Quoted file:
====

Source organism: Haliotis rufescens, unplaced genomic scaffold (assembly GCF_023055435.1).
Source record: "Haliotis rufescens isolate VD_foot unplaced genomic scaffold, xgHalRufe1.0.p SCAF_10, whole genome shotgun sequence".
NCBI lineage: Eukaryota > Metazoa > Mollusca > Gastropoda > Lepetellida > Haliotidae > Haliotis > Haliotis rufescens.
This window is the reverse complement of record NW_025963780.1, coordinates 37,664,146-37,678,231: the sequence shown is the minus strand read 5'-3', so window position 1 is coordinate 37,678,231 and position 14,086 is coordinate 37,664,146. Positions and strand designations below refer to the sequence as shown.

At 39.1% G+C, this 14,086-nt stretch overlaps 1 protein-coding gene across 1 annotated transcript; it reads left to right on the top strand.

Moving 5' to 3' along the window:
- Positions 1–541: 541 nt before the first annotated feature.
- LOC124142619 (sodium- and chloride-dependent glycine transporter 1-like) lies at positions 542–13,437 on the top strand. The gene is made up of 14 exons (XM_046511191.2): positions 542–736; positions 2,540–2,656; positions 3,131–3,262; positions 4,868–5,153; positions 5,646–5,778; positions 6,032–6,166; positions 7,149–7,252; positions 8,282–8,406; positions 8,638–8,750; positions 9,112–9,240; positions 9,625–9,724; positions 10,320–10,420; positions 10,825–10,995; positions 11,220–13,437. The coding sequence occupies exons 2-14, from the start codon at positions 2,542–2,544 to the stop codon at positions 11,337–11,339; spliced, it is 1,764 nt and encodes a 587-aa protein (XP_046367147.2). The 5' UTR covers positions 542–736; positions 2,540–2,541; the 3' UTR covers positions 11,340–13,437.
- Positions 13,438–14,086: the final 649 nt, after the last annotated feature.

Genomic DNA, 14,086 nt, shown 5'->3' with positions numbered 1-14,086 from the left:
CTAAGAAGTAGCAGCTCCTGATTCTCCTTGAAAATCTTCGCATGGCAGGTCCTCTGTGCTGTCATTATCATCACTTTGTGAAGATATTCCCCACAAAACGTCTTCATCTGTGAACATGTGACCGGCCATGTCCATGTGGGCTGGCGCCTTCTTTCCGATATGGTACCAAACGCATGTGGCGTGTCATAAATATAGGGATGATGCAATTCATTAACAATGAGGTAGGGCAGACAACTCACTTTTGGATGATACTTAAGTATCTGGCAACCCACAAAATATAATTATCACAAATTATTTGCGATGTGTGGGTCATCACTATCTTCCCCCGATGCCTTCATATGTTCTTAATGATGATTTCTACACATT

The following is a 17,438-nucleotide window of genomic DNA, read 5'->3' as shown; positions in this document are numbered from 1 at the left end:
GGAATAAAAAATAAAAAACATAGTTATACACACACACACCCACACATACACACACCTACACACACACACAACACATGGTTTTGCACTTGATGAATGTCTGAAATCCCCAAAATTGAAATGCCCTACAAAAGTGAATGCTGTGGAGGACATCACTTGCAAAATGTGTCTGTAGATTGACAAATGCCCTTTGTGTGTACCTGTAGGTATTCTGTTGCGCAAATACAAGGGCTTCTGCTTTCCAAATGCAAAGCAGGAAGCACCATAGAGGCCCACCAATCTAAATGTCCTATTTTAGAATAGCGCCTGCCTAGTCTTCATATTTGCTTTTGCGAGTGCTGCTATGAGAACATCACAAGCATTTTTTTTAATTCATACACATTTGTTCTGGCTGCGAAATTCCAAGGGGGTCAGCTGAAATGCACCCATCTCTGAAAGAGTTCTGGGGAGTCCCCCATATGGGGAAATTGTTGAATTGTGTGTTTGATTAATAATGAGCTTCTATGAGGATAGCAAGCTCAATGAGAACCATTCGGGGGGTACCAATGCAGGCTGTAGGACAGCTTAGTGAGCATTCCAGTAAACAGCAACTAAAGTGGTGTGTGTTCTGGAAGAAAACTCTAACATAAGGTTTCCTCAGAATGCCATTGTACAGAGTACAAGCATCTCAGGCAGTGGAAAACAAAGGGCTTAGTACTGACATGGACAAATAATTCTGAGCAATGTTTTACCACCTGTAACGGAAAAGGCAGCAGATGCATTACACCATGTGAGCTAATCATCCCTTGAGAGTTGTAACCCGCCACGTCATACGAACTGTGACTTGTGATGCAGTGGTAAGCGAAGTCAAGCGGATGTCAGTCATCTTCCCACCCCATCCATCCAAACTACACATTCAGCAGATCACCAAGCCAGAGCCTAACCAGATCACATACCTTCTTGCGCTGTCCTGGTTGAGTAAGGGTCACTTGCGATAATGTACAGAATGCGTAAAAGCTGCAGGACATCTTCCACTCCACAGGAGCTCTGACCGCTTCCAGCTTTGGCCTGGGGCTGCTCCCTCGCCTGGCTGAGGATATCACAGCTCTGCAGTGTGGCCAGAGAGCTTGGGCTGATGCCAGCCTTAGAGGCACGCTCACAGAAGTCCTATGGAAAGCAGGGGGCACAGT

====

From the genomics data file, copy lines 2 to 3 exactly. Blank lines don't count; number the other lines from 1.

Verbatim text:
Source record: "Haliotis rufescens isolate VD_foot unplaced genomic scaffold, xgHalRufe1.0.p SCAF_10, whole genome shotgun sequence".
NCBI lineage: Eukaryota > Metazoa > Mollusca > Gastropoda > Lepetellida > Haliotidae > Haliotis > Haliotis rufescens.